Bioresource Technology 101 (2010) 833–835

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Short Communication

Biomass production of papyrus (Cyperus papyrus) in constructed wetland treating low-strength domestic wastewater
Thaneeya Perbangkhem a,1, Chongchin Polprasert b,*
a b

School of Environmental Engineering, Institute of Engineering, Suranaree University of Technology, Nakhon Ratchasima 30000, Thailand Department of Sanitary Engineering, Faculty of Public Health Mahidol University, Bangkok 10400, Thailand

a r t i c l e

i n f o

a b s t r a c t
In this study, the pilot-scale constructed wetlands were fed with low-strength domestic wastewater to investigate the energy-capturing efficiency and plant productivity. Papyrus was a selected emergent macrophyte planted in the systems. The wastewater was intermittently fed to the systems, corresponding to the organic loading rates of 10, 16, 31, and 63 kg BOD/ha-d. With abundant sunshine in the tropical-climate area, papyrus converted solar radiation to biomass of about 2200–3100 g dry weight/m2 from the two-month period of the experiments. Furthermore, the energy contents of papyrus are 16.2, 17.2, and 16.8 MJ/kg for culms, umbels, and total above-ground parts, respectively. From the plant productivity and the energy contents of papyrus obtained from this study, the energy capturing efficiencies can be estimated to be in the range of 4.4–6.0%, which are relatively high, compared with those of other plants. Ó 2009 Elsevier Ltd. All rights reserved.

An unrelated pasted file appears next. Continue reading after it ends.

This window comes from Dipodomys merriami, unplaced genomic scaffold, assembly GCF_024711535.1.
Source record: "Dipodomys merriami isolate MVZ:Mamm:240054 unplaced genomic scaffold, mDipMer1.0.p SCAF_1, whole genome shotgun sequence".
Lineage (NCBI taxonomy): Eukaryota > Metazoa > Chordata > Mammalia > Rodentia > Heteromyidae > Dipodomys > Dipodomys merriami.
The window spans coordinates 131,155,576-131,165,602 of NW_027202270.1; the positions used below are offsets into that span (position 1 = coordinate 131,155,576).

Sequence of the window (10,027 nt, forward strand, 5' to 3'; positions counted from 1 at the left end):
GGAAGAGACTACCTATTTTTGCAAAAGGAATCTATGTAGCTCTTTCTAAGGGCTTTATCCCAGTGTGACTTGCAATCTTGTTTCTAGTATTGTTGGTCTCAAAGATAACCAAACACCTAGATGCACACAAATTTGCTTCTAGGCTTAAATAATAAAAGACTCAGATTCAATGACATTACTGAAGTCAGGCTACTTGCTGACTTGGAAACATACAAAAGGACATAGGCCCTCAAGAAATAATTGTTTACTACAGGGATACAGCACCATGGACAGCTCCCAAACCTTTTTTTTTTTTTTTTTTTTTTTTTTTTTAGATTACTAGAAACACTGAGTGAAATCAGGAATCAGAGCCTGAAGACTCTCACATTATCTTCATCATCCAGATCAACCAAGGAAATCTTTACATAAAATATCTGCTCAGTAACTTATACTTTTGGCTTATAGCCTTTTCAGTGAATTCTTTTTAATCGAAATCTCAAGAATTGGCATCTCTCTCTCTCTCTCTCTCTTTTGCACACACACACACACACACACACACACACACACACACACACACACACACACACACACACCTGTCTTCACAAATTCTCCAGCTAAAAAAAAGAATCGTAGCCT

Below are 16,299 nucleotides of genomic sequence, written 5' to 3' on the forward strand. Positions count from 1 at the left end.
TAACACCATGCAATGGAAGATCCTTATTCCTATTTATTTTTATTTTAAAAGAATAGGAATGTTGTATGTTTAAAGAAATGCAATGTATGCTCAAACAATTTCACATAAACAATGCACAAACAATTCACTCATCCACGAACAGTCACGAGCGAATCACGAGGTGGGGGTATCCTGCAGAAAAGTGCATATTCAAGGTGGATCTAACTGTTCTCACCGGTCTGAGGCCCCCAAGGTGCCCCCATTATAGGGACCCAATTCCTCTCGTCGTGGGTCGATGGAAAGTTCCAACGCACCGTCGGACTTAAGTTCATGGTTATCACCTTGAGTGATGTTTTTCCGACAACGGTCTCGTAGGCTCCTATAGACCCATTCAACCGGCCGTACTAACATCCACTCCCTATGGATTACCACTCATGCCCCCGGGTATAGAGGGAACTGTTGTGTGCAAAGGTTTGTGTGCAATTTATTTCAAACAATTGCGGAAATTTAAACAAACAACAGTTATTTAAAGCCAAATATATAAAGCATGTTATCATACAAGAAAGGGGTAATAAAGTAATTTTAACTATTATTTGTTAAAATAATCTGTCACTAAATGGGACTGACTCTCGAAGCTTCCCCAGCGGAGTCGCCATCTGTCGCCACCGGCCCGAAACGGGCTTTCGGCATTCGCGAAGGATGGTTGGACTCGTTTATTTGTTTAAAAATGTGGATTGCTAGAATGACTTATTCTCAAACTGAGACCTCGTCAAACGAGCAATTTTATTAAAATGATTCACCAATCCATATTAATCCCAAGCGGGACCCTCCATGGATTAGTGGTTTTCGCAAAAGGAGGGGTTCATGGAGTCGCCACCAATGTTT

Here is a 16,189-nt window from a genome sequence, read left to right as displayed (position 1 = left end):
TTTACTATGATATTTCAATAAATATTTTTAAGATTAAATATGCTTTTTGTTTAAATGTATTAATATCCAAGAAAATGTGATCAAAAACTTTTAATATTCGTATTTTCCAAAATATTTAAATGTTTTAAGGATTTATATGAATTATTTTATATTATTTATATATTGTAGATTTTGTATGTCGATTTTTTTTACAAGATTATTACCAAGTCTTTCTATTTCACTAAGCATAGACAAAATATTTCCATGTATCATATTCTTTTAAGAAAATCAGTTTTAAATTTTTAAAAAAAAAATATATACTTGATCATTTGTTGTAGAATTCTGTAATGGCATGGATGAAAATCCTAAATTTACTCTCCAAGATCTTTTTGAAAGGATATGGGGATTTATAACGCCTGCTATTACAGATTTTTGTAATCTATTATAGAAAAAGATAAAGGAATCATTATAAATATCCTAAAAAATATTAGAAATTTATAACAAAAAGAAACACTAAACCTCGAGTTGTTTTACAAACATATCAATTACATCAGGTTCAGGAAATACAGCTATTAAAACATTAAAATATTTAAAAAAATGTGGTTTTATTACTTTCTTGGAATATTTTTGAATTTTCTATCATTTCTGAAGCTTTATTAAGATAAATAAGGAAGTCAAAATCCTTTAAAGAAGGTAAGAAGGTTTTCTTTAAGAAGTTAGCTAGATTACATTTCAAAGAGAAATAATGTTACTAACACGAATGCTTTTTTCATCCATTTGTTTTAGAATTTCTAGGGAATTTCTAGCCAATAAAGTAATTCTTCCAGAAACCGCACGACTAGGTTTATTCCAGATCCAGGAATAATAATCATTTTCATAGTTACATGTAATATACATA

Article history: Received 31 March 2009 Received in revised form 14 August 2009 Accepted 18 August 2009 Available online 15 September 2009 Keywords: Energy-capturing efficiency Papyrus Constructed wetland Biomass productivity